Seychelles’ President at UNGA: Economic equity is biggest impediment to achieving SDGs
The Seychelles’ President, Wavel Ramkalawan, has reiterated the call of small islands developing states (SIDS) for a globally accepted vulnerability assessment in his address at the 77th session of United Nations General Assembly debate on Tuesday.
Ramkalawan said that economic equity is the biggest impediment to the realisation of the sustainable development goals.
“The blueprint for a better and sustainable future requires financial resources that many of us simply do not have or are unable to access since development cooperation modalities failed to consider vulnerability as a barrier to durable development,” he added.
The Seychelles’ head of state said that time and again small island developing states have consistently reiterated the call for a globally accepted vulnerability assessment put forward in 1992 by the United Nations Conference on environment and development.
“Our island nations have experienced the greatest economic loss from the pandemic with economic contraction averaging 7 percent yet very few of us were able to access the meagre 6 percent of COVID-19 funding allocated to developing countries,” he added.
Ramkalawan said that there was a need to be reminded that “multilateralism gives each one of us the opportunity and the means to solve complex challenges that we cannot overcome on our own. Never have we faced challenges of such magnitude. A world in deep crisis, climate inaction, the aftermath of the pandemic, food insecurity, the rising cost of energy, the war in Ukraine.”
These inter-related challenges that the least responsible for are most affected by and the plight of states in vulnerable situations have never been more pronounced.
“As floods, heatwaves and fires in the western world dominate the news and our social media feeds, let us not neglect nor forget that the impact of slow onset events like sea level rise poses existential threats to small island developing states,” Ramkalawan said.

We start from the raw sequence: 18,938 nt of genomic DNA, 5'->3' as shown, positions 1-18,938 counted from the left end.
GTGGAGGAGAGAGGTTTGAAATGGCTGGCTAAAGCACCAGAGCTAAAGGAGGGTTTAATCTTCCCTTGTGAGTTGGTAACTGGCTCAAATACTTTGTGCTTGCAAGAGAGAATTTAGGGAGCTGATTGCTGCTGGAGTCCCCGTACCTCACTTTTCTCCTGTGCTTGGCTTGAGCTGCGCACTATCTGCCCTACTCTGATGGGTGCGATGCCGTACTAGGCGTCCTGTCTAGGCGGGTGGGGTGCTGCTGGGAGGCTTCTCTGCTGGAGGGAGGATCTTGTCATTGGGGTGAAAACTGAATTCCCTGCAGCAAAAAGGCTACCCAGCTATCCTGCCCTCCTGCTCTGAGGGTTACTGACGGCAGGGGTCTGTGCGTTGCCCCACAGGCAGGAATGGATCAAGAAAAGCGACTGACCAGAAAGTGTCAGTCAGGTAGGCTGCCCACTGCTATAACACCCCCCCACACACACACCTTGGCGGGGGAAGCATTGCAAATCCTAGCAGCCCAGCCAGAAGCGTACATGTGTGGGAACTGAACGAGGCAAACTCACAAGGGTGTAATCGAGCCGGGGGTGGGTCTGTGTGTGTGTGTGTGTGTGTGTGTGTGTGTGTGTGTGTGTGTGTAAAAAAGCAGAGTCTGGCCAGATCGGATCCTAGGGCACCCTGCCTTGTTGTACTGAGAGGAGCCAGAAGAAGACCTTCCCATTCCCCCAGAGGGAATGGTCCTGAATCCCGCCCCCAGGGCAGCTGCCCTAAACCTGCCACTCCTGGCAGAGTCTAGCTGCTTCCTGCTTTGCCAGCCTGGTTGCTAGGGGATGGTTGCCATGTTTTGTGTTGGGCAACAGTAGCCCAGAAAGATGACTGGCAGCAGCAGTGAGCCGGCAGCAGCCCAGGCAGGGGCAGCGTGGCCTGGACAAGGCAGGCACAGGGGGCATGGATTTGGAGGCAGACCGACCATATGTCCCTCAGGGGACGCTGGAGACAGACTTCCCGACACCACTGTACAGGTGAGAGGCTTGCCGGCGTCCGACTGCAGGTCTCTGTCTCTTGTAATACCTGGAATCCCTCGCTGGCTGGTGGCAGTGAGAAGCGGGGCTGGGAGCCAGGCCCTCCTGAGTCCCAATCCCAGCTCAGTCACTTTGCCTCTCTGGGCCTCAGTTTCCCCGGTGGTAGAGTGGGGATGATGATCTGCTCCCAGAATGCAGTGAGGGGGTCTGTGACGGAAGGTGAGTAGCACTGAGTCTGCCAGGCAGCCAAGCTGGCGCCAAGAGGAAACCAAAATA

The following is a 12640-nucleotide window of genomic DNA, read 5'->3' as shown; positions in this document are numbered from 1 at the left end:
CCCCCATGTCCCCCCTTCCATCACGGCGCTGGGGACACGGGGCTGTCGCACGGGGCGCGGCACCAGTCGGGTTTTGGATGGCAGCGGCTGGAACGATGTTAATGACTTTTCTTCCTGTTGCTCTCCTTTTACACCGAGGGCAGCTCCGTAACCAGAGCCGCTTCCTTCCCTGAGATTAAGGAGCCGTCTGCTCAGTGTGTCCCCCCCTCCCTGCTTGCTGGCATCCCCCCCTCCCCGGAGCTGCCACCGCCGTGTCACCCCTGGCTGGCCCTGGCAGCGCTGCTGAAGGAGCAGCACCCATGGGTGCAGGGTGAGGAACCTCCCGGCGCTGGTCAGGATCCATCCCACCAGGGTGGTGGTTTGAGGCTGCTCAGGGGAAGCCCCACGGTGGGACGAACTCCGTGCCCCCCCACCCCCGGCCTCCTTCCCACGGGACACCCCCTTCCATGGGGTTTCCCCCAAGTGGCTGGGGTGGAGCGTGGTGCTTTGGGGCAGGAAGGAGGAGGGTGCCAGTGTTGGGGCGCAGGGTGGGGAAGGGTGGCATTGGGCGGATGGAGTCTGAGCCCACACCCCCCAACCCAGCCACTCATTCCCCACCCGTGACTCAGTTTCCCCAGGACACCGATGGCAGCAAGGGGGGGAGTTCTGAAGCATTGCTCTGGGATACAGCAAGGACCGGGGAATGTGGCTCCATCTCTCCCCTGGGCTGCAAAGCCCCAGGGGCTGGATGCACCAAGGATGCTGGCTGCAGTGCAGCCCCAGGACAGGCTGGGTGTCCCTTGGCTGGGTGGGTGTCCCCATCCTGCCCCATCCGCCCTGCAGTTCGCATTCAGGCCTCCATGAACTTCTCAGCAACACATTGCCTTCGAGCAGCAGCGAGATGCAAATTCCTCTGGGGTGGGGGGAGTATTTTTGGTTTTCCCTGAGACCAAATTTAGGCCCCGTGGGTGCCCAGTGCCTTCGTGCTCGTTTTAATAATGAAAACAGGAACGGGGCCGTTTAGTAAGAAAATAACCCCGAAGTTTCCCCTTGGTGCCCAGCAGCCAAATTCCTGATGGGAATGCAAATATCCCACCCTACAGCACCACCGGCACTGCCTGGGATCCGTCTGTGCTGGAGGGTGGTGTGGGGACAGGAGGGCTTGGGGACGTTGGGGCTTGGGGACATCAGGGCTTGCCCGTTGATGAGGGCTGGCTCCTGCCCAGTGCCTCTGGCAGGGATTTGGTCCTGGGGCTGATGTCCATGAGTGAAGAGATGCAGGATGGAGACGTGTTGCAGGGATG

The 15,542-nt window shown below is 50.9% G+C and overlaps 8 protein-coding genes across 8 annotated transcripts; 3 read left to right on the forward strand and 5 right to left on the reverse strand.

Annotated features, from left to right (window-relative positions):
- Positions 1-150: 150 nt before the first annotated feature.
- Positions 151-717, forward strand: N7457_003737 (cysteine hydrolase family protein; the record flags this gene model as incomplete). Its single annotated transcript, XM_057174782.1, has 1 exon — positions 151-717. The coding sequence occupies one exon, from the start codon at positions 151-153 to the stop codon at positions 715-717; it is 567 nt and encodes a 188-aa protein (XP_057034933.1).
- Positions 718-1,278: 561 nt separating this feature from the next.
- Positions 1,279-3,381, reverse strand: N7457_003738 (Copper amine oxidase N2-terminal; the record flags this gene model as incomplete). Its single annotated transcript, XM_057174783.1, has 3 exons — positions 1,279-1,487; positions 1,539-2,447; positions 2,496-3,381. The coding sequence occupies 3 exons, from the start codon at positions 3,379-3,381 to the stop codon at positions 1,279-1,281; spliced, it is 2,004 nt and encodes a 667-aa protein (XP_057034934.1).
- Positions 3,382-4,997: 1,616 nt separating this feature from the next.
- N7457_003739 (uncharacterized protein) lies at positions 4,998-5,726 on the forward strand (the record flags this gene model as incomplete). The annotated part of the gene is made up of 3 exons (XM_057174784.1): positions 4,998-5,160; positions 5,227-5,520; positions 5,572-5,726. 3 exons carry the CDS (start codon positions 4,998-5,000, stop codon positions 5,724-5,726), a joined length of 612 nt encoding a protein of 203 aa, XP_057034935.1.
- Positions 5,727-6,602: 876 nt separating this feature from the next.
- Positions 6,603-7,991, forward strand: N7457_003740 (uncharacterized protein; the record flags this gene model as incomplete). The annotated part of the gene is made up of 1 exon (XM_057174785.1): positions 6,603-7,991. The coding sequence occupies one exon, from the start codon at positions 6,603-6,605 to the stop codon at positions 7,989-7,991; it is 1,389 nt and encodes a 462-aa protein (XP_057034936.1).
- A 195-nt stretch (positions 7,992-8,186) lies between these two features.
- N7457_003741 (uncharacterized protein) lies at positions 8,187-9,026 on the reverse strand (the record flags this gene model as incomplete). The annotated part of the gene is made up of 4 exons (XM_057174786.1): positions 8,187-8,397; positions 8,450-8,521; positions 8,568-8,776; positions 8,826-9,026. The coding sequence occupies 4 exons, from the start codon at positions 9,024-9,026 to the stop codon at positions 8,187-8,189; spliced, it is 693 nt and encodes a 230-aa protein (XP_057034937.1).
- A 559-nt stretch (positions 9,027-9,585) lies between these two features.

He said that Seychelles, an archipelago in the western Indian Ocean, can attest to this fact as its shores and sea have become encumbered with plastic waste.
Despite the challenges Seychelles face, the island nation has taken several measures to protect its ocean territory of 1.4 million square km.
“Healthy oceans are critical to life on earth and as a foremost proponent of the Blue Economy paradigm, Seychelles has taken bold steps to sustainably harness our ocean for the benefit of our people,” he said.
Seychelles has designated 30 percent of its ocean territory as a Marine Protected Area, a total of 410,000 square kilometres of its Exclusive Economic Zone (EEZ), under the National Parks and Nature Conservancy Act.
The island nation has also committed to protect at least 50 percent of its seagrass ecosystems by 2025 and 100 percent by 2030 greatly contributing to ecosystem preservation.
He called on small island states and ocean states to be as bold in their ocean commitment.
Ramkalawan also talked about food security and energy security which have been exacerbated by the conflict in Ukraine.
“The challenge for us in Africa is how to guarantee that trade contributes meaningfully to food security. In this regard, the African Continental Free Trade area has a vital role to play by stimulating intra-trade amongst ourselves by ensuring that we redistribute food produced from regions with a surplus to regions facing deficits,” he said.
He said that the solutions to food security can be achievable.
“We firmly believe that harnessing the potential of the Blue Economy by tapping into fisheries and aquaculture resources can be a viable option to address food and nutrition insecurity that prevails at the moment,” said Ramkalawan.
He concluded by saying that “we share only one planet and our fates are indivisible and let us secure a better future together.”